of eight sponge species, which were known from previous records from the Yellow Sea, could
As a result of this study the Asian origin of a sponge species that is invasive to the French and
Dutch coasts of the Northeast Atlantic Ocean since the 1990s could be established. Moreover,
it is demonstrated that Celtodoryx girardae from the northeastern Atlantic is in fact
conspecific with Cornulum ciocalyptoides described by Burton (1935) from the Posiet Bay,
Sea of Japan. Apart from taxonomic remarks, variations between populations from both
oceans are examined and discussed thoroughly in regard to possible ecological implications.
The community of documented sponges shows overlapping with the one from the Sea of
Japan. According to the results it is assumed that the endemic degree of the sponges from the
Chinese Yellow Sea is rather low to moderate.
The material obtained in the course of this study was integrated in the collection of the
Senckenbergischen Naturforschenden Sammlungen. Therefore, it is the first scientific
collection of sponges from the Chinese Yellow Sea that can be consulted as a basis for all
further studies on sponges of this region.
The present study is the only investigation of sponges from Dalian and adjacent waters before
the spill occurred in the Dalian harbour in July 2010. Therefore, it provides an essential
baseline needed to assess the impact of the oil spill on benthic communities.
Controlling gene expression with engineered catalytic riboswitches
- The importance of RNA in molecular and cell biology has long been underestimated. Besides transmitting genetic information, studies of recent years have revealed crucial tasks of RNA especially in gene regulation. Riboswitches are natural RNA-based genetic switches and known only for ten years. They directly sense small-molecule metabolites and regulate in response the expression of the corresponding metabolic genes. Within recent years, artificial riboswitches have been developed that operate according to user-defined demands. Hence, they represent powerful tools for synthetic biology.
This study focused on the development of engineered catalytic riboswitches for conditional gene expression in eukaryotes. A self-cleaving hammerhead ribozyme was linked to a tetracycline binding aptamer in order to regulate ribozyme cleavage allosterically with tetracycline. By integrating such a hybrid molecule into a gene of interest, mRNA cleavage and thereby gene expression is controllable in a ligand dependent manner. The linking domain between ribozyme and aptamer was randomised. Tetracycline inducible ribozymes were isolated after eleven cycles of in vitro selection (SELEX). 80% of the analysed ribozymes show cleavage that strongly depends on tetracycline. In the presence of 1 μM tetracycline, their cleavage rates are comparable to that of the parental hammerhead ribozyme. In the absence of tetracycline, cleavage rates are inhibited up to 333-fold. The allosteric ribozymes bind tetracycline with similar affinity and specificity as the parental aptamer. Ribozyme cleavage is fully induced within minutes after addition of tetracycline. Interestingly, the isolated linker domains exhibit structural consensus motives rather than consensus sequences.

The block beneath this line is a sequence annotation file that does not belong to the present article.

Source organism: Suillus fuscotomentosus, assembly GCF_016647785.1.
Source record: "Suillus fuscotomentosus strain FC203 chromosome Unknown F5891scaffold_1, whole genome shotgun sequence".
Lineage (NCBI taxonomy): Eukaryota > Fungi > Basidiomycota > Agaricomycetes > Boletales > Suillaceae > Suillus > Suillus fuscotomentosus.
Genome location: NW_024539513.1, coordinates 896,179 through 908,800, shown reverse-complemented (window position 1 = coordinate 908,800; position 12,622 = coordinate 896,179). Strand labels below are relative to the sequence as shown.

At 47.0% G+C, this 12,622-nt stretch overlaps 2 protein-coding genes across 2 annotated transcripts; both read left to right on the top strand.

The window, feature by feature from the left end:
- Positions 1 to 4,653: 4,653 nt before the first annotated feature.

When transferred to yeast, three switches reduced reporter gene expression by 30 - 60% in the presence of tetracycline; none of them controlled gene expression in mammalian cells. In vitro selected molecules do not necessarily retain their characteristics when applied in a cellular context. Therefore, high throughput screening and selection systems have been developed in mammalian cells. The screening system is based on two fluorescent reporter proteins (GFP and mCherry). 1152 individual constructs of the selected ribozyme pool were tested, but none of them reduced reporter gene expression significantly in the presence of tetracycline. The selection system employs a fusion peptide encoding two selection markers (Hygromycin B phosphotransferase and HSV thymidine kinase) facilitating both negative and positive selection. 6.5 x 104 individual constructs of the selected ribozyme pool are currently under investigation.
Development of lentiviral vectors for the gene therapy of HIV infection
- Drug toxicity and viral resistance limit long-term efficacy of antiviral drug treatment for HIV
infection. Thus, alternative therapies need to be explored. Previously, group of “Prof. von Laer”
tested the infusion of T lymphocytes transduced with a retroviral vector (M87o) that expresses an
HIV entry inhibitory peptide (maC46). Gene-modified autologous T cells were infused into 10
HIV-infected patients with advanced disease and multidrug resistant virus during antiretroviral
combination therapy. T cell infusions were tolerated well with no severe side effects. A
significant increase of CD4 counts was observed post infusion. At the end of the one-year
follow-up, the CD4 counts of all patients were still around or above baseline. Gene-modified
cells could be detected in peripheral blood, lymph nodes and bone marrow throughout the oneyear
follow-up, whereby marking levels correlated with the cell dose. No significant changes of
viral load were observed during the first four months. Four of the seven patients that changed
their antiviral drug regimen thereafter responded with a significant decline in plasma viral load.
In conclusion, the transfer of gene-modified cells was safe, led to sustained levels of gene